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Digesting DC's Wastewater

THE GATEWAY TO END ALL GATEWAYS

there are gateways and gateways

DC's Department of Transportation, the city's official decorators, landscapers, and public entertainers, are currently planning twenty-seven (27) impressive "gateways" wherever a road, avenue, freeway or bike trail crosses the District line, and again wherever they cross the Anacostia River into the real capital city. One can easily visualize twenty-seven (27) combinations of stone pillars, shrubbery, dying flowers, and litter of all kinds, framed by weathered but welcoming messages and smiling photographs of Marion Barry. There may well soon be an annual Sleaziest Gateway Prize.

But wait! There will soon be a twenty-eighth (28th) entry in the So You Want A Real Gateway Competition. And this one will be brought to you by Washington's Own Water And Sewer Authority (WASA), pronounced like, but never to be confused with, wasa bread.. As fancy- schmancy gateways go, this one is likely to be a real winner, and provide more than food for the soul. It will surely bring grist for the nation's comics, political cartoonists, and late night talk shows.

history of WASA

Washington's original reservoir and aqueduct system was designed and built by the Army Corps of Engineers. "Washington Aqueduct" began operations in 1859, and served the entire original territory of DC, even though Alexandria (and Arlington) opted out in 1846. Only in 1938, some fifty years after the flush toilet came into wide urban use, did Congress establish a DC Water and Sewer Authority and make it a semi-autonomous regional entity. It still delivers (and takes back) water from the Washington Aqueduct for about 500,000 paying customers in DC and Virginia.

Perhaps more interesting, WASA now also treats (an interesting choice of words) the wastewater from 1,600,000 paying customers in Montgomery and Prince George's Counties. In this case it is apparently more blessed to receive than to give, and certainly more remunerative. The Authority now routinely processes nearly 400 million gallons of wastewater daily, but with a peak capacity over a billion. This requires a fluid transportation system of 1300 miles of pipe, 36,000 valves, and 8700 hydrants, to say nothing of five pumping stations, five reservoirs, and four elevated storage tanks. By comparison, DDoT has less that 1200 miles of roadways, and only about 1300 traffic lights. The Blue Plains wastewater treatment plant, on the eastern bank of the Potomac in Ward 8, just above the Wilson Bridge, is the largest "advanced" facility of its kind in the entire world.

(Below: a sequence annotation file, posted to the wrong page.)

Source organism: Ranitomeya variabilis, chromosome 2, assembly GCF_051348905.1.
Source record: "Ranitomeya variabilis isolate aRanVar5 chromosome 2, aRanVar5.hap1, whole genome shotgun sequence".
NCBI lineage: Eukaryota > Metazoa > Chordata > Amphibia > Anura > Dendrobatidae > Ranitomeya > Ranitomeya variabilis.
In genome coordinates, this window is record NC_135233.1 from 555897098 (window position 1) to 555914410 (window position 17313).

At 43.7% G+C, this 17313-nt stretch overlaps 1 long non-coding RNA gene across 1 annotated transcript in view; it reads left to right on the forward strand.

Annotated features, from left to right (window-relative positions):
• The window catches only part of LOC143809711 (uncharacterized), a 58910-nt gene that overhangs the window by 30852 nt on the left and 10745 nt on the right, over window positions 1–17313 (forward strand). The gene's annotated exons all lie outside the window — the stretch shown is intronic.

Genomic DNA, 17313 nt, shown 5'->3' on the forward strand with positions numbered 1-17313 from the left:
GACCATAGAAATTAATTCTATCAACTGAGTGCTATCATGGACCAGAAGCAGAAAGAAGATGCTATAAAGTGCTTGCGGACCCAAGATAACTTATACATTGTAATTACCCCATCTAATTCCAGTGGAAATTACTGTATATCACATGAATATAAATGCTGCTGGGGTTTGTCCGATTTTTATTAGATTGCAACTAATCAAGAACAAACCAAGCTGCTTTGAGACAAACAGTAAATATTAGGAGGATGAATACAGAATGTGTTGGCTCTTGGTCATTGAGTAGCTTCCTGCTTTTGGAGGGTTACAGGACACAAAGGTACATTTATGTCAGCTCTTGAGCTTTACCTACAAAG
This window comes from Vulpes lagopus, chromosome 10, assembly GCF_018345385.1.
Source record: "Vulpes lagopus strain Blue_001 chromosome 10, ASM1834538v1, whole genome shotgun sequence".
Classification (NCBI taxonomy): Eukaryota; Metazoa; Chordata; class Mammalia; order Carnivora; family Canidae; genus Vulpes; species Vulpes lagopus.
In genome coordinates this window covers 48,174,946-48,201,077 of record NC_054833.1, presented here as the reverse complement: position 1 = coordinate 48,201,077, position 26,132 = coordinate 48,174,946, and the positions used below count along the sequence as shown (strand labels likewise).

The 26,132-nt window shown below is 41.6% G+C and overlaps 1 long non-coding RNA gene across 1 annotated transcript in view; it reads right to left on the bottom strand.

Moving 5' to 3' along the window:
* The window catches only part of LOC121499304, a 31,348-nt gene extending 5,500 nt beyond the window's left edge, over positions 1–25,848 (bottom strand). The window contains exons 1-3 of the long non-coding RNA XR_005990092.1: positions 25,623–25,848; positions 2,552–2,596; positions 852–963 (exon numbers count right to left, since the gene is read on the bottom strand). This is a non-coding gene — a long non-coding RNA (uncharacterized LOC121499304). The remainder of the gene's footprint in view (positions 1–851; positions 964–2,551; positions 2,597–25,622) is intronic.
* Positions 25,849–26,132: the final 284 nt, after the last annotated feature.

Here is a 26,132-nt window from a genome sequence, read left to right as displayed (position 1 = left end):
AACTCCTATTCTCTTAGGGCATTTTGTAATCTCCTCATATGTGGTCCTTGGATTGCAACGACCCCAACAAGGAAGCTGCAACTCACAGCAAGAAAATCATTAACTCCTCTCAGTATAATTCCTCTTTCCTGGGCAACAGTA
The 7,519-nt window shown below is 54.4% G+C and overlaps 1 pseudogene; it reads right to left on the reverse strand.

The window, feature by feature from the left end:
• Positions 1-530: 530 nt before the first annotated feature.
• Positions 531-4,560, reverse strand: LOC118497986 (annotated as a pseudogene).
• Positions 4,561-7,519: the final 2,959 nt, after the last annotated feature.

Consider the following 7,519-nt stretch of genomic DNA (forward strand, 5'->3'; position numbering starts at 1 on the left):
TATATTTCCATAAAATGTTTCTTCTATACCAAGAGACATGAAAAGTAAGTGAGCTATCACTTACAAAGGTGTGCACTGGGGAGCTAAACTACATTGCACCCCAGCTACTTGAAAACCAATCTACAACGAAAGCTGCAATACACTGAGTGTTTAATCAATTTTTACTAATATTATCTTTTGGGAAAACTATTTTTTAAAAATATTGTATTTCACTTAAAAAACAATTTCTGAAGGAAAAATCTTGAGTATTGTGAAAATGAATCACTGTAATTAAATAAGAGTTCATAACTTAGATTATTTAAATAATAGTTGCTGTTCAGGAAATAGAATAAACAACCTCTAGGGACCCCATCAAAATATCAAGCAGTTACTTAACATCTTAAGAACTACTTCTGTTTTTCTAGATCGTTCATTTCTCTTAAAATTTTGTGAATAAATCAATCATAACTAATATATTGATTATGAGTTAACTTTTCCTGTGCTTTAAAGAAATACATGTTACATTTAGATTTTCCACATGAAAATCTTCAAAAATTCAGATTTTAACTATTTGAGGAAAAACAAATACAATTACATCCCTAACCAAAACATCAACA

visualizing what the future could bring

Try this on for size. Whisk your foreign dignitaries, your key lobbyists, your industrial poobahs, and your wealthy tourists directly from Andrews Air Force Base, Dulles or RR National Airports to National Harbor and settle them into nice, spacious, modern VIP accommodations on the east bank of the Potomac River outside quaint Oxon Hill, Maryland. At nightfall, DC will send an admiral's barge from its period Navy Yard, and several dazzling new water taxis, suitably decked out with bunting, down to the harbor to pick them up. With fireboats spewing black Potomac river water to port and starboard, this ceremonial flotilla will glide northward under the new Wilson Bridge, appropriately closed to traffic, of course.

And then, with suitable anthems blaring, the flotilla will slow down to allow an unhurried vista of the nation's broadest, tallest, shiniest digestive sewage disposal plant. There will be no mistaking its eight stunning, award-winning one hundred-foot high, egg-shaped, aluminum clad, fermentation stills (man-made stomachs, really) reaching into the night sky beside another four equally large storage silos (bladders?). Brightly lit by spotlights, and topped by a blazing eternal flame of methane gas, they will symbolize American creativity in finding a globally-acceptable end-use for its best-known (and most-feared) product. DC will, in fact, have found a way to "eat it" and keep it away from the fan. And the reclaimed water will swirl downstream beneath the admiring VIPs. A simplified artist's (NARPAC's) sketch shows the general layout as it may look from a floating restaurant boat on the Potomac:

Benjamin Forgey, the Washington Post's world-renowned architectural critic has praised these crock pots for not only being undisguised and starkly functional, but because "they'll be beautiful, in their way, and almost magical, maybe, at night". You bet. Suman Sorg, the new plant's external architect, is particularly proud of the "slimming effect" produced by the delicate laciness of the bridgework connecting the "bottle caps" of each container. He thinks these trusses will have the "same effect as a necklace or garland on a not-so-slender lady". NARPAC thinks the slenderization metaphor would be pithier if the tanks were liposuction vats. To provide a sense of scale, the sketch below superimposes a modern Navy frigate (FFG-7 class) in front of the digesters. It is some 450 feet long, displaces over 4,000 tons, and its truss-work mast is not quite 100 feet above the water line: